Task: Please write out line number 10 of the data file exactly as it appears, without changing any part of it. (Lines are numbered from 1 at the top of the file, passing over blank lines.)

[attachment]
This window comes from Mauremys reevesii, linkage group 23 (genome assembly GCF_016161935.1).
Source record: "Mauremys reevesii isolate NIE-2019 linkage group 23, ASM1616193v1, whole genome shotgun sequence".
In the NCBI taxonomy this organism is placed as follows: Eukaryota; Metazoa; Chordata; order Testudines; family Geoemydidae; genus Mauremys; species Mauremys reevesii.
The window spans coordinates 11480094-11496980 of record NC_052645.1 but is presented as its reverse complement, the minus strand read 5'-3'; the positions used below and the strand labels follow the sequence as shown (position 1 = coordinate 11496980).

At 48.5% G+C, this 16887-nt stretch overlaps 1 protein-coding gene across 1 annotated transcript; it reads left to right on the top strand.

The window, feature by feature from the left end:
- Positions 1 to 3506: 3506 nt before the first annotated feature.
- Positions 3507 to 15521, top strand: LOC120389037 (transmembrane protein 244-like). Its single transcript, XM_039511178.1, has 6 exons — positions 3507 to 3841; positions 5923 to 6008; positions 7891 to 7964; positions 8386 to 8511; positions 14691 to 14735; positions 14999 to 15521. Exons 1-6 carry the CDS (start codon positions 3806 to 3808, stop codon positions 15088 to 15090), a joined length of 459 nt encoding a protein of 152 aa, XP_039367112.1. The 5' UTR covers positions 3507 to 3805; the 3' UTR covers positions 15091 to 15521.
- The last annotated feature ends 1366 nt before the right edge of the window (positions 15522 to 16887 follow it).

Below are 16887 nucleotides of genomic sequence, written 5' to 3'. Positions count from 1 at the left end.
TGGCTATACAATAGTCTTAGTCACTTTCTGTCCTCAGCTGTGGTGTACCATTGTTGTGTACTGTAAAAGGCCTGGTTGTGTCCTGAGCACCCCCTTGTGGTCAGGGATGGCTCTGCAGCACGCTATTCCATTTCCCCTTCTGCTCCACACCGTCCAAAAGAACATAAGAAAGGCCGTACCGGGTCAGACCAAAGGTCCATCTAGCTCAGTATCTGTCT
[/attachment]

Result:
Below are 16887 nucleotides of genomic sequence, written 5' to 3'. Positions count from 1 at the left end.